August 31, 2009

Drink the Kool-Aid

Filed under: Kids and Life — jenny @ 7:01 am

Did you ever notice how children’s Tylenol tastes like grape Kool-Aid these days? Or bubble gum, or cherry candy, or something else I would’ve saved my dimes to buy as a kid.

This is more than just when-I-was-a-kid-I-walked-uphill-both-ways grumbling, so bear with me.

I am struggling with how child-focused our culture–at least a segment of our culture–has become.  Child indulgent might be the better term.

I am wondering if this is good for the children so focused upon.

When we were in Presque Isle some of the people we met told how twenty years ago when they were in high school, the term was aborted shortly after school started so the kids could pick potatoes ten hours a day. A successful harvest depended on the kids doing work that I would probably find difficult at this age.

Life didn’t revolve around kids and their needs. The kids’ lives revolved around the necessities of the adult world.

It’s tempting to see the pendulum as having swung. I’m not sure that’s the reality, but let me go with it for a while.

When an adult wants a meal out in 2009, she can eat chicken nuggets or a burger because, darn, it’s nice for the kids to have a play yard to amuse themselves in while she gulps down her fries. Or she may even go out to a place like Full Moon if she’s lucky enough for one to exist in her neck of the woods, and order tagine while her kid eats chicken fingers and plays with the toys scattered in lieu of a multi-color pit of slimy plastic balls.

Still, the kids’ needs–or demands–are driving this night.

Kids don’t pick the potato crop. They don’t even have to take bitter tasting medicine anymore. It all tastes like Kool-Aid, and we know how easily that goes down.

When my daughter had a pre-UTI and we gave her straight cranberry juice (I’m not talking Ocean Spray, but the Knudsons Nothing But variety) you would’ve thought we were requiring her to drink ground glass. And it hit me, this kid hasn’t tasted anything–anything–bad in her life.

First the sweetish breast milk we are all encouraged to administer for months or years–and mind, I loved nursing, stopped with an ache in my heart, but the fact remains…what if I had not loved it so? What if I was working out of the home, and my child and her optimal state of nutrition couldn’t come absolutely first? Wouldn’t the troupes come out to tell me I am not doing What My Child Needs?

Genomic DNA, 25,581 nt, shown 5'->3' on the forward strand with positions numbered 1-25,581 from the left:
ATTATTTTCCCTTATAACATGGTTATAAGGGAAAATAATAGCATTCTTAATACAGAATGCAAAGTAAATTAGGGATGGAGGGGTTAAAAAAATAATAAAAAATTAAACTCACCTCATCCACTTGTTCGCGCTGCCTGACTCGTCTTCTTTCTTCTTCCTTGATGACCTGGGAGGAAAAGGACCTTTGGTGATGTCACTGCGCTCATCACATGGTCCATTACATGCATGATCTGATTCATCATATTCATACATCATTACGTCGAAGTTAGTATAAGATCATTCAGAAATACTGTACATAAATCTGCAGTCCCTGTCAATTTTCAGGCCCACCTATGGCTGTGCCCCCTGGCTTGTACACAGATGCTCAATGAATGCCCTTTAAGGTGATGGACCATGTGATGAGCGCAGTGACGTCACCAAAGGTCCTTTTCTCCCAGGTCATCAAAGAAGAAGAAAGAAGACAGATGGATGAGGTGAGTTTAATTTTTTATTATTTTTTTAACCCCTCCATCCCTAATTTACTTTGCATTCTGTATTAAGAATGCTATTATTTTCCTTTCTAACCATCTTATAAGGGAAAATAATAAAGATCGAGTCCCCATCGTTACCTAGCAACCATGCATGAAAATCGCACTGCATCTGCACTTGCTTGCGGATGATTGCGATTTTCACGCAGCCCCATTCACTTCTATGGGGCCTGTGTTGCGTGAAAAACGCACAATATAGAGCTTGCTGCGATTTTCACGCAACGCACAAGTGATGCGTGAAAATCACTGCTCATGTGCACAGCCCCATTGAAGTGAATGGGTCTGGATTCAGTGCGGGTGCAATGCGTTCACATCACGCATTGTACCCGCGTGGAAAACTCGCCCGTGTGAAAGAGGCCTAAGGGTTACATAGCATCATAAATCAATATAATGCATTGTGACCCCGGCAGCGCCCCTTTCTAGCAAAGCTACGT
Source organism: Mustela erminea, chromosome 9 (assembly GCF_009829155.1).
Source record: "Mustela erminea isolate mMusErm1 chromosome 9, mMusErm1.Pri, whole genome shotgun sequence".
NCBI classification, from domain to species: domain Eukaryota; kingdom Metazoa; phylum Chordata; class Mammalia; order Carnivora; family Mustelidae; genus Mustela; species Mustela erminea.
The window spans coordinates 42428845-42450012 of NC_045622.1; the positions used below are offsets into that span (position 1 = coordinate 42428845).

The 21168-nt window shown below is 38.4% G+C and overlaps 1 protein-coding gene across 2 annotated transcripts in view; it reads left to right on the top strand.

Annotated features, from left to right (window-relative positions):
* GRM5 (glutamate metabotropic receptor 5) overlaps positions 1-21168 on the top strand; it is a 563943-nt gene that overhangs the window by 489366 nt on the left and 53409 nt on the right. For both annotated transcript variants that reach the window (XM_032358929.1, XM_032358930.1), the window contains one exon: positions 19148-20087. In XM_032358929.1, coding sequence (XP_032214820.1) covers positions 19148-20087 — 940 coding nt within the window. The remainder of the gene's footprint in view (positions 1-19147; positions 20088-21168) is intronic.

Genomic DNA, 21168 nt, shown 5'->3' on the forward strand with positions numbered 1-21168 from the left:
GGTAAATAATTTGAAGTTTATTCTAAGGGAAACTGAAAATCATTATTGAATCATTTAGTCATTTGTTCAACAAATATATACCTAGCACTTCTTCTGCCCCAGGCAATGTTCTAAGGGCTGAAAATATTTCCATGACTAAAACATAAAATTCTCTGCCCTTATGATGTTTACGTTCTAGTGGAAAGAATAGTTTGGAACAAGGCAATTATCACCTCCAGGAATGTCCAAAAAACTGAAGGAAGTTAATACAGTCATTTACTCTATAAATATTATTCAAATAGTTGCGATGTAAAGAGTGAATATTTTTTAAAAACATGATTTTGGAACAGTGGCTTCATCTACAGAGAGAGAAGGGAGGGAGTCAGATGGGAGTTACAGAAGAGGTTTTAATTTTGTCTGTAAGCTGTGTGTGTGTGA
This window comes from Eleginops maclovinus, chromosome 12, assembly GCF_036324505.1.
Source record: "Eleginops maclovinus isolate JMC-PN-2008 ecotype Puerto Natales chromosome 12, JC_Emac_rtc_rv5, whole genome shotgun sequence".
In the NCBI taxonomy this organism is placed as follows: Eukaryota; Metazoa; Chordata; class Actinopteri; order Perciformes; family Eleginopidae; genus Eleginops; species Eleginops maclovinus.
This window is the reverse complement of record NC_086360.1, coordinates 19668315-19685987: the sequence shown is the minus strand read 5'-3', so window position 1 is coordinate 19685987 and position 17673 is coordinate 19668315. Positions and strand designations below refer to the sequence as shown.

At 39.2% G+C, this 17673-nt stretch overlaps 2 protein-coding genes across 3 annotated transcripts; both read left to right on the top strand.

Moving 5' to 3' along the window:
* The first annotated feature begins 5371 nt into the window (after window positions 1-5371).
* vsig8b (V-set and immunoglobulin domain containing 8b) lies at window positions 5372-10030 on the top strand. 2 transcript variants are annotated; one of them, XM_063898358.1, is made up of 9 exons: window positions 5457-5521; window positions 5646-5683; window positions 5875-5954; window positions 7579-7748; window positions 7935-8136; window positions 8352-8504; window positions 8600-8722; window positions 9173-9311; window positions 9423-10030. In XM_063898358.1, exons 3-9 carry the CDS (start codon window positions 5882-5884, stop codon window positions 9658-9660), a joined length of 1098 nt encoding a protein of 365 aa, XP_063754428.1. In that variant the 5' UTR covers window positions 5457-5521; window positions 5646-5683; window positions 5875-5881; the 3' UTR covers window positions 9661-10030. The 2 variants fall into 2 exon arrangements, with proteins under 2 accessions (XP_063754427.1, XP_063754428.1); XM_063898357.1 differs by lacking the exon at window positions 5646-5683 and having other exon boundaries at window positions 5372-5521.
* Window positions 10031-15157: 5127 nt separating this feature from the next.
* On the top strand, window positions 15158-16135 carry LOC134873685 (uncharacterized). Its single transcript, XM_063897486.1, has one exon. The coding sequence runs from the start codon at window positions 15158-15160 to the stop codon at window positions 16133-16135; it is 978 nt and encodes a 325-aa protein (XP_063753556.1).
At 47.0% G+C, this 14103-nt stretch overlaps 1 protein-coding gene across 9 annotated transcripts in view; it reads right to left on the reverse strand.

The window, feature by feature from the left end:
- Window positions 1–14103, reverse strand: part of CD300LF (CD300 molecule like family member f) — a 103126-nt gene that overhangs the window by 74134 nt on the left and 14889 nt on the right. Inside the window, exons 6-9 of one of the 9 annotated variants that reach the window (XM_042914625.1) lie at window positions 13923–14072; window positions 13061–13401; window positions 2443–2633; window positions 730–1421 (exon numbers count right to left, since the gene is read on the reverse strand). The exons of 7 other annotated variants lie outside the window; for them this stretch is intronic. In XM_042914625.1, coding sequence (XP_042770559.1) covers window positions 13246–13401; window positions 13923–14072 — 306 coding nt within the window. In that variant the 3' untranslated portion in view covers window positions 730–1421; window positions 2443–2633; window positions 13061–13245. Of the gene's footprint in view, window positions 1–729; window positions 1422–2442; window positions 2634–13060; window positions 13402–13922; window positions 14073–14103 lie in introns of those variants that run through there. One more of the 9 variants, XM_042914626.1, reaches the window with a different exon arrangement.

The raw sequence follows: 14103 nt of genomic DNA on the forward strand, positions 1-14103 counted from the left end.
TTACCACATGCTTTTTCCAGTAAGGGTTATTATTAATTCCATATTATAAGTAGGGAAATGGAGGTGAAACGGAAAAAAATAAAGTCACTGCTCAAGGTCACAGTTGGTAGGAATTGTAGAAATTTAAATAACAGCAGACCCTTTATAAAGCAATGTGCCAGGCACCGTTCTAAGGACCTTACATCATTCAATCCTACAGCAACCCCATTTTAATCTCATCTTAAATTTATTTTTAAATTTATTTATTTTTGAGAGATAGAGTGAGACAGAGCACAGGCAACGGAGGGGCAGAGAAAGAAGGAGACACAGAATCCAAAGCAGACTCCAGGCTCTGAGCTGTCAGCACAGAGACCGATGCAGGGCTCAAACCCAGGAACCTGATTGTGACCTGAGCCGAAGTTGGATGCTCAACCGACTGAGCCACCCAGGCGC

Then there are the dumplings and eel sushi and Thai green curry, which my kids–weird, I know–actually like, and which does save me from having to eat Whoppers at every meal out. But I didn’t taste these things until I was a big kid, and then maybe once a year or less. Now we go out to eat semi-regularly–and we take our kids. I try to make them behave nicely so the adults less encumbered around us can have a peaceful meal. Don’t always succeed, but I do try.

Not everyone does. Kids need to stand up on the benches. Kids’ voices are naturally loud. Once upon a time, kids were supposed to be seen and not heard. Or at least given a smart swat on the butt when they stood up on chairs. Am I romanticizing that state of things?

Then of course there are the ubiquitous nuggets and tenders and boxed macaroni until we parents (me anyway) don’t know whether we should make a second meal–at least offer toasted cheese–if one night we cook homemade and the kids happen not to like our explorative stew.

What happens if our kids have to eat a meal they hate? Or go to bed hungry?

Are we lucky to have reached a level of plenty–one that largely isn’t even dependent on income; nuggets are cheap, how many kids don’t have plasma or playstations–so that kids don’t have to suffer even puny harms ?

Or do those puny harms achieve something ?

Will our children grow up lacking precisely because they lack so little?

Don’t get me wrong. I adore my kids. I believe my primary job as parent–after caring for and nurturing them–is to help them find their passions so that their days can be fueled with joy. Help them discover who they are.

And I like administering the frills of a lucky childhood, too. We’re far from rich, but my kids do have, for instance, a firetruck and princess bed to assist in their imaginary games of wailing sirens and being trapped in a tower.

I know that worrying is supposed to be the plight of parenthood and I get the nightmare visions, too. But one key area of worry for me is this very subject. Have kids’ lives become too easy, or too…important at a young age?

Or are these the years we parents have to teach them their worth and importance?

I’d love to hear what you think.


  1. Hey Jenny!
    Interesting observations… I’ve definitely thought of these ideas before but not with the same perspective as you. My question is why are we indulging them? Is it because WE (as a generation) felt deprived or neglected as kids? My guess is that many of our peers may have and so they are now overcompensating with their own children… Another thought for you… Why do so many parents put their kids in every extra-curricular activity they can think of or that their schedule (barely)allows for? When I was a kid, I did ballet and violin (with occassional gymnastics and art lessons). That was pretty much it. Having more down time allowed me to develop creativity, in my opinion. Thank God I wasn’t spread thin like so many kids are today… I pray I don’t succomb and over-extend my own kids down the line! I love the blog…keep up the good work, I love the food for thought!